Action for Reform of Residential Care

Petition to the House of Commons in Parliament assembled


  • COVID-19 has exposed both the degradation and suffering of vulnerable seniors in many long-term care (LTC) facilities, and the instability of the work force;
  • Privatization and deregulation have eroded the care seniors receive and profit is made at a cost to seniors, workers and taxpayers;
  • The number of direct care hours allocated per resident is neither standardized nor regulated;
  • Profit is made by underpaying and overworking frontline staff, which leads to high turnover and employment in multiple facilities, increasing risk of infections;
  • Profit is made by subcontracting food, laundry and other services often to the lowest bidder;
  • Government doesn’t have an effective monitoring system to identify substandard care in LTC facilities, nor enforceable consequences; and
  • Family members or councils are often the first to identify inadequate care.

We, the undersigned, citizens of Canada, call upon the Government of Canada to:

1. Include long-term care in the public health system under the Canada
Health Act.

2. Work with provinces to develop national standards for
person-centered relational care that includes the Registered Nurses’
Association of Ontario’s Basic Care Guarantee staffing formula.

3. Eliminate profit-making by government-funded corporate for-profit
chains – ensure funds provided are spent as allocated and ban

4. Standardize equitable and living wages and benefits, and implement
single-site employment for all staff.

5. Ensure government oversight and initiate strong penalties and
claw-backs for facilities not complying with standards and regulations.

6. Require independent family councils with protected rights. 

Janet Epps On behalf of Action for Reform of Residential Care

Open for signature February 24, 2021, at 11:52 a.m. (EDT)Closed for signature April 25, 2021, at 11:52 a.m. (EDT)


The BC Rural Health Network is sponsoring a petition to Remove Financial Barriers for Rural British Columbians Seeking Healthcare Services

We call on the British Columbia Premier and Cabinet to present this petition to the Legislative Assembly and bring forward legislation that removes financial barriers to health services caused when rural residents require care away from home. Signing this petition signifies your support for legislation that removes barriers to accessing health care for rural residents.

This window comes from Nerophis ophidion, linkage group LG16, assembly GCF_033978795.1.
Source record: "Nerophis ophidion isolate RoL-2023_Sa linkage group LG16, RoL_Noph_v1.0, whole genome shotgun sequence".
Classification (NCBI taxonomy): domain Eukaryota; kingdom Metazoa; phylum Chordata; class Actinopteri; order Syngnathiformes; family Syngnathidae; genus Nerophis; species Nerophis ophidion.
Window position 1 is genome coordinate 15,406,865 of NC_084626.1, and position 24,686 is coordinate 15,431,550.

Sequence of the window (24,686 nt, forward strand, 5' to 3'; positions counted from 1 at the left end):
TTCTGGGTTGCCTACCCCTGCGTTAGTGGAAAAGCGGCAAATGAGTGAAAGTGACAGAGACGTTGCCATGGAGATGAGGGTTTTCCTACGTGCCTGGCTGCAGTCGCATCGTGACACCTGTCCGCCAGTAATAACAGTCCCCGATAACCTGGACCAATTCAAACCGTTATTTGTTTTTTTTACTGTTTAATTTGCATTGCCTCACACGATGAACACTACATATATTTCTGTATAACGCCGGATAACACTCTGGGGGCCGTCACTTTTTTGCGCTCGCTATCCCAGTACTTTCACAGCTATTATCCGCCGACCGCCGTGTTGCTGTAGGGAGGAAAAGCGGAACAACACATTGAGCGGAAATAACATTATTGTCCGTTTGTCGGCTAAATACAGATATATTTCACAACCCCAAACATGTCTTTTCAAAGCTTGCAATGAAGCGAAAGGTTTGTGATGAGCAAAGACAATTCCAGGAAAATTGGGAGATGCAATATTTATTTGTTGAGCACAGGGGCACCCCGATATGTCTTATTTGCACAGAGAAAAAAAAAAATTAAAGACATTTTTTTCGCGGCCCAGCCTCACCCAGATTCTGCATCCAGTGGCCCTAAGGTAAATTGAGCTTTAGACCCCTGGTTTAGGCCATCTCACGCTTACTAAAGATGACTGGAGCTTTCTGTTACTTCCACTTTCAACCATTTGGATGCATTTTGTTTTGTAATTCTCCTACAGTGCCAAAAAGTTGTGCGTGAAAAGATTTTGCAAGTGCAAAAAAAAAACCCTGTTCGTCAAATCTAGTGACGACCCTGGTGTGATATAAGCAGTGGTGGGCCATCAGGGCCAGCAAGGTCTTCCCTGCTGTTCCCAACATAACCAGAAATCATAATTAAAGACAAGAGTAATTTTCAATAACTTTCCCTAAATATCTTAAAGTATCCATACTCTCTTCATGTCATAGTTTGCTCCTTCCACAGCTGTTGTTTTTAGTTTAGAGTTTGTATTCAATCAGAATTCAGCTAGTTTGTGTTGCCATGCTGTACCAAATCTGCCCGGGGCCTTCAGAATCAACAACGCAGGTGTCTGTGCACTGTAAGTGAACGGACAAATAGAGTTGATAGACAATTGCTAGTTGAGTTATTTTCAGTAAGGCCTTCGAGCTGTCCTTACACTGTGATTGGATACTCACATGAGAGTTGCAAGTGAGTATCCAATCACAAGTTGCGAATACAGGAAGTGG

Why is this important?
In a survey gathering data from 2017 to 2020, the Centre for Rural Health Research reports that the average total out-of-pocket costs for 381 BC patients accessing health care outside their home community was $2234 per patient and 78% of survey respondents reported difficulty in paying these costs. The full report is available at the following link: 
Too many rural British Columbians have suffered for far too long as a result of this situation. The severity of the problem is now clearly evident and the BC Rural Health Network calls on all BC residents to sign this petition calling on local and provincial policy makers to take action immediately to correct it.

To sign, click on Remove Financial Barriers for Rural British Columbians Seeking Healthcare Services


Welcome to the campaign to make BC public transit province-wide. Now that the BC NDP has a majority government we need to press them for public transit. 

We are also calling for endorsements from citizens and interested groups across the province. This includes the Union of BC Indian Chiefs which has written to NDP Premier John Horgan in support of the campaign: In the letter the UBCIC points to British Columbia’s longstanding transit scarcity “especially in rural and northern communities, which disproportionately impacts Indigenous peoples.”

The current system just doesn’t adequately address the safety concerns, economic interests or social needs of our citizens, many of whom live in rural areas, small municipalities or remote communities. Lots of those smaller communities have no access to public transit or even a taxi service. Instead, transit across BC is a patchwork of good service, poor service and no service at all, depending on where you live. Reliance on private companies to provide transit services has left us stranded when those companies shut down or move on.

The complete UBCIC letter is available here: UBCIC_PublicTransitBCWide

Thanks for sharing your regional transit stories and your interest in joining the campaign for public transit BC wide.  Here’s an update on what we’ve been thinking about and doing and planning: